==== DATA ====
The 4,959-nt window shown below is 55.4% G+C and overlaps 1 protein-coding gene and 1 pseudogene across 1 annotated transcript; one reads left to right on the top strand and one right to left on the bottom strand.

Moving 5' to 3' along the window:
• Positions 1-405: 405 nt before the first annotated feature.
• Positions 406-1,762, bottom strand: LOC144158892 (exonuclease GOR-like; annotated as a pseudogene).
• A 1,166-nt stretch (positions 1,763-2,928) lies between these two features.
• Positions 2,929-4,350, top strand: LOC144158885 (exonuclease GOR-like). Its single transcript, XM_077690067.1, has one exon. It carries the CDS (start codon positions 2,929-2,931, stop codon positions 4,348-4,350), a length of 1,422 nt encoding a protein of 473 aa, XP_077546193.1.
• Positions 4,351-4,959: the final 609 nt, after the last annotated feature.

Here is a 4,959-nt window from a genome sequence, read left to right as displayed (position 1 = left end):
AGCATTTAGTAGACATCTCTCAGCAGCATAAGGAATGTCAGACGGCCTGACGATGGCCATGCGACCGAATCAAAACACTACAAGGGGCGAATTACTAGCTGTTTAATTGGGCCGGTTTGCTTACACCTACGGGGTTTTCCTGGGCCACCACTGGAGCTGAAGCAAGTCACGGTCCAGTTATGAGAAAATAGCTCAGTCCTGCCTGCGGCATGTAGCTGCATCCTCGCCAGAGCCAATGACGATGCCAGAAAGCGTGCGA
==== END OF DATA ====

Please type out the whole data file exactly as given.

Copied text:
The 4,959-nt window shown below is 55.4% G+C and overlaps 1 protein-coding gene and 1 pseudogene across 1 annotated transcript; one reads left to right on the top strand and one right to left on the bottom strand.

Moving 5' to 3' along the window:
• Positions 1-405: 405 nt before the first annotated feature.
• Positions 406-1,762, bottom strand: LOC144158892 (exonuclease GOR-like; annotated as a pseudogene).
• A 1,166-nt stretch (positions 1,763-2,928) lies between these two features.
• Positions 2,929-4,350, top strand: LOC144158885 (exonuclease GOR-like). Its single transcript, XM_077690067.1, has one exon. It carries the CDS (start codon positions 2,929-2,931, stop codon positions 4,348-4,350), a length of 1,422 nt encoding a protein of 473 aa, XP_077546193.1.
• Positions 4,351-4,959: the final 609 nt, after the last annotated feature.

Here is a 4,959-nt window from a genome sequence, read left to right as displayed (position 1 = left end):
AGCATTTAGTAGACATCTCTCAGCAGCATAAGGAATGTCAGACGGCCTGACGATGGCCATGCGACCGAATCAAAACACTACAAGGGGCGAATTACTAGCTGTTTAATTGGGCCGGTTTGCTTACACCTACGGGGTTTTCCTGGGCCACCACTGGAGCTGAAGCAAGTCACGGTCCAGTTATGAGAAAATAGCTCAGTCCTGCCTGCGGCATGTAGCTGCATCCTCGCCAGAGCCAATGACGATGCCAGAAAGCGTGCGA